In the summer, kids want to swim. It’s a fact of growing up! But when you have an eczema kid, there are things you need to consider before letting your kid jump in the pool. Chlorine and other chemicals can be drying, and if your child has multiple chemical sensitivities, it might not be a viable idea. There is one other option… the beach! Salt-water is chemical-free, thus reducing the risk of any allergic reactions. But is salt-water good for eczema, or could it just make things worse?
Let’s take a quick look at the general benefits of taking a swim in salt-water. It is an excellent form of recreation and exercise. It carries no risk of potentially worsening your eczema by sweating. It gets you out in the sun for a little while, delivering all of the benefits of sunlight. On a hot day, it is one of the best ways to cool off!
For people with eczema, there are actually further benefits. Common logic would suggest that, because salt pulls water from tissue, bathing in salt-water would cause your skin to dry. Like all things, it depends on your exposure. If you were to spend a few hours a day submerged in salt-water, that probably won’t be good for your skin. But a reasonable length dip in salt-water could actually work wonders for eczema. The salt in sea water actually has antiseptic properties that can reduce the possibility of infection, a common issue with eczema. Some studies have shown that the minerals in the sea water are absorbed by the skin and help keep it soft and moisturized. The salt-water has anti-inflammatory benefits as well, helping reduce swollen and painful skin while relieving itching.
When your child is taking a swim in the sea, there are a few precautions to take. As they will be in the sun, make sure they are wearing eczema safe sunscreen to protect from a burn. After they are out, it is best to give them a quick shower to get residual salt off their skin.
There is one major drawback to swimming in the sea when you have eczema. Have you ever heard the phrase “Pour salt into an open wound?” Exactly. If your child is in the middle of a bad flare-up, submerging them in salt-water will sting. It could also do them a world of good in the long run. If the sea is just too salty, you could try to create a similar environment in your home bathtub with a lower concentration of salt.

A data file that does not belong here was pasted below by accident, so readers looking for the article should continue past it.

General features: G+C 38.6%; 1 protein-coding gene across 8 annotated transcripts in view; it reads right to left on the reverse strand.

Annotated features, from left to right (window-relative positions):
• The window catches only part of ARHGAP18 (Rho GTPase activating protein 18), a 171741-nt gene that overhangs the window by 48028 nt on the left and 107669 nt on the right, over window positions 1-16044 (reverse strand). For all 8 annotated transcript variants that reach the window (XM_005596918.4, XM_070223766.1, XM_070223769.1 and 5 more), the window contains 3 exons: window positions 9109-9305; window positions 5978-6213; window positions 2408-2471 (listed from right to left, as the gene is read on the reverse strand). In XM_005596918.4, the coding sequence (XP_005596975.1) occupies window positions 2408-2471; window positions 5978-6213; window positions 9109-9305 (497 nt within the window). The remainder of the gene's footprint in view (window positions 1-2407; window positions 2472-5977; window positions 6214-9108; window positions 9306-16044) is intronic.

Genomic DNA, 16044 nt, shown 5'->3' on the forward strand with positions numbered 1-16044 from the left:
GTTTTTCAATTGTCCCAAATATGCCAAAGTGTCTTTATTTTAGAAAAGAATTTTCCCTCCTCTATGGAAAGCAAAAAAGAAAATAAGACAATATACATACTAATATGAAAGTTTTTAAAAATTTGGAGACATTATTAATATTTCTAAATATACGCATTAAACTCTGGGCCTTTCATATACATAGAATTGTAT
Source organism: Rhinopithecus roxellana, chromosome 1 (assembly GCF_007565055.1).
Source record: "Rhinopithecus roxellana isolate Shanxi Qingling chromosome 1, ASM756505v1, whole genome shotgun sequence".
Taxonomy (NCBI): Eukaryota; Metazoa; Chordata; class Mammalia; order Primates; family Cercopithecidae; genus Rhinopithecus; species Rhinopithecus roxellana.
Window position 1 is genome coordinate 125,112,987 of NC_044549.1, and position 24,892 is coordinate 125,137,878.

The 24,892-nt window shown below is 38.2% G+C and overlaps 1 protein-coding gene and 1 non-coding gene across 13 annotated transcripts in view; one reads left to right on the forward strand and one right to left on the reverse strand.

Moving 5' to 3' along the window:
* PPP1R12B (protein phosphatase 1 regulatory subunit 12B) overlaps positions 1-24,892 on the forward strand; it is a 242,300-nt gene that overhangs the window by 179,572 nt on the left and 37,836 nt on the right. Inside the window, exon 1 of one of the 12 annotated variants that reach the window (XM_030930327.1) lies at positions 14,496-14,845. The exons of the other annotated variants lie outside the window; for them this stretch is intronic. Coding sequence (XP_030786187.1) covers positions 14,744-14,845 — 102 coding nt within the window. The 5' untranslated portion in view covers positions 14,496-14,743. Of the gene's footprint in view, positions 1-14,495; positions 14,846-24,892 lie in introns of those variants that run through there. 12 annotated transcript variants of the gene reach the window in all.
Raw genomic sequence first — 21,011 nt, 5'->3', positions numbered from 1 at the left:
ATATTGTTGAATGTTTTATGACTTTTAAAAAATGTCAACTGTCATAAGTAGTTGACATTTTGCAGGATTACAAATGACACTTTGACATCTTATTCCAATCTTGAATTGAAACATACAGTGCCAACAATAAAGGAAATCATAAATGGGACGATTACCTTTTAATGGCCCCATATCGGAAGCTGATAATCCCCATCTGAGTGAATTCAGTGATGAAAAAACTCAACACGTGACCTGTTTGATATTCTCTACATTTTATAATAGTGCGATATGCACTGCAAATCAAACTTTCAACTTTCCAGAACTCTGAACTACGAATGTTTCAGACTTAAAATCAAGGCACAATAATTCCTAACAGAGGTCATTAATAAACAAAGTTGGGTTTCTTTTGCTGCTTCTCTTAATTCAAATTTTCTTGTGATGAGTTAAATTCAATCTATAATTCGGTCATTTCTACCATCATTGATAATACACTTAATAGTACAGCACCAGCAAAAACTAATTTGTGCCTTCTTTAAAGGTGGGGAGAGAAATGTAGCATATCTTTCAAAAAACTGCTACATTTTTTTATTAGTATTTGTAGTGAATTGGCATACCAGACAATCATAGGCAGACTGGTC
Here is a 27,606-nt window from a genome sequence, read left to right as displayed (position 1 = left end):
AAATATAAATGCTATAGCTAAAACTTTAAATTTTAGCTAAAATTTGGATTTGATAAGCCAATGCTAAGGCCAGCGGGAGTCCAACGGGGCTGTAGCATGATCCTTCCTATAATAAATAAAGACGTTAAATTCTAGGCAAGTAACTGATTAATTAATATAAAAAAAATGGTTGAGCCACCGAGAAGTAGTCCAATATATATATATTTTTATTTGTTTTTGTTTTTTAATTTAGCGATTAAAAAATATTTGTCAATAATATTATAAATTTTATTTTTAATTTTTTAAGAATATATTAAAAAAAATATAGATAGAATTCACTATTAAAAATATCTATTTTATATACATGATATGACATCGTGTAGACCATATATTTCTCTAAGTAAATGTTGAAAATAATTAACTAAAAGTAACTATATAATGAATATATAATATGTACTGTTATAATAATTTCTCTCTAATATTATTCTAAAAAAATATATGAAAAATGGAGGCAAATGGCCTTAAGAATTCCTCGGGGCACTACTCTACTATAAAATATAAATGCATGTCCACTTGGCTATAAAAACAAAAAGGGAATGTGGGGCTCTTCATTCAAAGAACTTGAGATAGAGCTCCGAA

When making a salt-water bath, not all salt is created equal. Pouring a box of table salt into your child’s bath probably won’t do them much good. The “gold standard” of salt-water is considered mineral-rich sea water. Minera Dead Sea Salt has all the minerals for treating eczema. It also detoxifies and cleans the skin while relieving the symptoms of eczema by bringing down the inflammation.
If your child finds the water too salty and painful to sit in, reduce the amount of salt by half and try again.
Like most eczema remedies, bathing in salt-water might work for some and not for others. It is best to try it for yourself, see what works, and hopefully, there will be some form of improvement. As a bonus, this treatment could include a trip to the beach! Have a great summer.
Below is a simple instructional video on how to prepare a salt bath for adults and babies.
This information is not meant to replace a visit to a physician or a physician’s advice. Always consult your doctor about your medical conditions. AD RescueWear does not provide medical advice, diagnosis or treatment of any condition.